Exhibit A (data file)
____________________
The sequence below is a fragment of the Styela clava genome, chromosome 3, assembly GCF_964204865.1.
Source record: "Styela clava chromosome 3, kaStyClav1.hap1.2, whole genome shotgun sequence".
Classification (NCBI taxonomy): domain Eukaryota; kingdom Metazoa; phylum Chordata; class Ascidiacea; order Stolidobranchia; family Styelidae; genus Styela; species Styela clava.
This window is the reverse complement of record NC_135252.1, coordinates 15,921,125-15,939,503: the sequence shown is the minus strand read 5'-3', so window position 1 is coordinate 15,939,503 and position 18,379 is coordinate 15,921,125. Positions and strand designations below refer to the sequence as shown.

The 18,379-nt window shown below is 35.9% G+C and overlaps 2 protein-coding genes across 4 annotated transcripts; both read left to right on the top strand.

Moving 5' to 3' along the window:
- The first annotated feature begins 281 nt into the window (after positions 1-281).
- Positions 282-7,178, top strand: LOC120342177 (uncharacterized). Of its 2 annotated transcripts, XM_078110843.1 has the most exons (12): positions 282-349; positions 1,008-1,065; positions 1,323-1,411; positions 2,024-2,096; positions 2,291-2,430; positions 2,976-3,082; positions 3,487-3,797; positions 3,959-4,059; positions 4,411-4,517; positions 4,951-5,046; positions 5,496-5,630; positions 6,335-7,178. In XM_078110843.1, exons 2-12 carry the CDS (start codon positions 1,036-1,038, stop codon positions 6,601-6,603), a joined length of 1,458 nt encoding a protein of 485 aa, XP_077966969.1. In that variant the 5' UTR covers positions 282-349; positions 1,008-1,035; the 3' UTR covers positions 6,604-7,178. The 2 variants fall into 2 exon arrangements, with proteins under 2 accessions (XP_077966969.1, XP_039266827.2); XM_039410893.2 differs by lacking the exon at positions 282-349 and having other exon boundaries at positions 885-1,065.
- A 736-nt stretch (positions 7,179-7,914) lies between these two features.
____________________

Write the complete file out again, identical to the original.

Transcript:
The sequence below is a fragment of the Styela clava genome, chromosome 3, assembly GCF_964204865.1.
Source record: "Styela clava chromosome 3, kaStyClav1.hap1.2, whole genome shotgun sequence".
Classification (NCBI taxonomy): domain Eukaryota; kingdom Metazoa; phylum Chordata; class Ascidiacea; order Stolidobranchia; family Styelidae; genus Styela; species Styela clava.
This window is the reverse complement of record NC_135252.1, coordinates 15,921,125-15,939,503: the sequence shown is the minus strand read 5'-3', so window position 1 is coordinate 15,939,503 and position 18,379 is coordinate 15,921,125. Positions and strand designations below refer to the sequence as shown.

The 18,379-nt window shown below is 35.9% G+C and overlaps 2 protein-coding genes across 4 annotated transcripts; both read left to right on the top strand.

Moving 5' to 3' along the window:
- The first annotated feature begins 281 nt into the window (after positions 1-281).
- Positions 282-7,178, top strand: LOC120342177 (uncharacterized). Of its 2 annotated transcripts, XM_078110843.1 has the most exons (12): positions 282-349; positions 1,008-1,065; positions 1,323-1,411; positions 2,024-2,096; positions 2,291-2,430; positions 2,976-3,082; positions 3,487-3,797; positions 3,959-4,059; positions 4,411-4,517; positions 4,951-5,046; positions 5,496-5,630; positions 6,335-7,178. In XM_078110843.1, exons 2-12 carry the CDS (start codon positions 1,036-1,038, stop codon positions 6,601-6,603), a joined length of 1,458 nt encoding a protein of 485 aa, XP_077966969.1. In that variant the 5' UTR covers positions 282-349; positions 1,008-1,035; the 3' UTR covers positions 6,604-7,178. The 2 variants fall into 2 exon arrangements, with proteins under 2 accessions (XP_077966969.1, XP_039266827.2); XM_039410893.2 differs by lacking the exon at positions 282-349 and having other exon boundaries at positions 885-1,065.
- A 736-nt stretch (positions 7,179-7,914) lies between these two features.